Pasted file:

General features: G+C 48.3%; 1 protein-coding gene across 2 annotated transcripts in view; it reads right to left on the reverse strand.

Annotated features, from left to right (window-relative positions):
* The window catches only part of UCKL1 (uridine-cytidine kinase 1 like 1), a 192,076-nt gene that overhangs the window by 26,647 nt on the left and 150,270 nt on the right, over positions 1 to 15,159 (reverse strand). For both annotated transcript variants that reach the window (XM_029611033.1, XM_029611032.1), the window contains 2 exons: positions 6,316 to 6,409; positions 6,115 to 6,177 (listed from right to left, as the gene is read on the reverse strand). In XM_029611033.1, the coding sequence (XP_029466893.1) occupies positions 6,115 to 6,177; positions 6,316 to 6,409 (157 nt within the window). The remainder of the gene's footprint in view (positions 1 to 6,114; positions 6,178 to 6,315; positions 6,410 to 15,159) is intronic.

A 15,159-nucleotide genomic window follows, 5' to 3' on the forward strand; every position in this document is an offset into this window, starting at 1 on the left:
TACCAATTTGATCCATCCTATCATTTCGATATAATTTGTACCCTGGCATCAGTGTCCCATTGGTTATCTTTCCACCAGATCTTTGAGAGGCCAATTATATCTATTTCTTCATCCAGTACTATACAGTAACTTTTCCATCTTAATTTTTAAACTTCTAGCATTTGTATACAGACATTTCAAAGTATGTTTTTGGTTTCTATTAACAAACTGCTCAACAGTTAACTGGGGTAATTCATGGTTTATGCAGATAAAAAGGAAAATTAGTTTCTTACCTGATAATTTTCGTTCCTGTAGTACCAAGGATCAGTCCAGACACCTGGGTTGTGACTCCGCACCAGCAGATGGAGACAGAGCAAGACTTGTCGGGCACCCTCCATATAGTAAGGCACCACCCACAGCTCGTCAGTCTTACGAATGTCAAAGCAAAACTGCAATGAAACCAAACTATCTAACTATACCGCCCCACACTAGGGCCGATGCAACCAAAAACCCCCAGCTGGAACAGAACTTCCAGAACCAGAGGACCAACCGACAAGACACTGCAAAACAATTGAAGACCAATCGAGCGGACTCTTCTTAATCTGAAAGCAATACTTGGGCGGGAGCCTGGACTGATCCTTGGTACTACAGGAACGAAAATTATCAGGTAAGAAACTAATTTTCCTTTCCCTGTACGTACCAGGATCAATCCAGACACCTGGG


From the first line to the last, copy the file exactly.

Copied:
General features: G+C 48.3%; 1 protein-coding gene across 2 annotated transcripts in view; it reads right to left on the reverse strand.

Annotated features, from left to right (window-relative positions):
* The window catches only part of UCKL1 (uridine-cytidine kinase 1 like 1), a 192,076-nt gene that overhangs the window by 26,647 nt on the left and 150,270 nt on the right, over positions 1 to 15,159 (reverse strand). For both annotated transcript variants that reach the window (XM_029611033.1, XM_029611032.1), the window contains 2 exons: positions 6,316 to 6,409; positions 6,115 to 6,177 (listed from right to left, as the gene is read on the reverse strand). In XM_029611033.1, the coding sequence (XP_029466893.1) occupies positions 6,115 to 6,177; positions 6,316 to 6,409 (157 nt within the window). The remainder of the gene's footprint in view (positions 1 to 6,114; positions 6,178 to 6,315; positions 6,410 to 15,159) is intronic.

A 15,159-nucleotide genomic window follows, 5' to 3' on the forward strand; every position in this document is an offset into this window, starting at 1 on the left:
TACCAATTTGATCCATCCTATCATTTCGATATAATTTGTACCCTGGCATCAGTGTCCCATTGGTTATCTTTCCACCAGATCTTTGAGAGGCCAATTATATCTATTTCTTCATCCAGTACTATACAGTAACTTTTCCATCTTAATTTTTAAACTTCTAGCATTTGTATACAGACATTTCAAAGTATGTTTTTGGTTTCTATTAACAAACTGCTCAACAGTTAACTGGGGTAATTCATGGTTTATGCAGATAAAAAGGAAAATTAGTTTCTTACCTGATAATTTTCGTTCCTGTAGTACCAAGGATCAGTCCAGACACCTGGGTTGTGACTCCGCACCAGCAGATGGAGACAGAGCAAGACTTGTCGGGCACCCTCCATATAGTAAGGCACCACCCACAGCTCGTCAGTCTTACGAATGTCAAAGCAAAACTGCAATGAAACCAAACTATCTAACTATACCGCCCCACACTAGGGCCGATGCAACCAAAAACCCCCAGCTGGAACAGAACTTCCAGAACCAGAGGACCAACCGACAAGACACTGCAAAACAATTGAAGACCAATCGAGCGGACTCTTCTTAATCTGAAAGCAATACTTGGGCGGGAGCCTGGACTGATCCTTGGTACTACAGGAACGAAAATTATCAGGTAAGAAACTAATTTTCCTTTCCCTGTACGTACCAGGATCAATCCAGACACCTGGG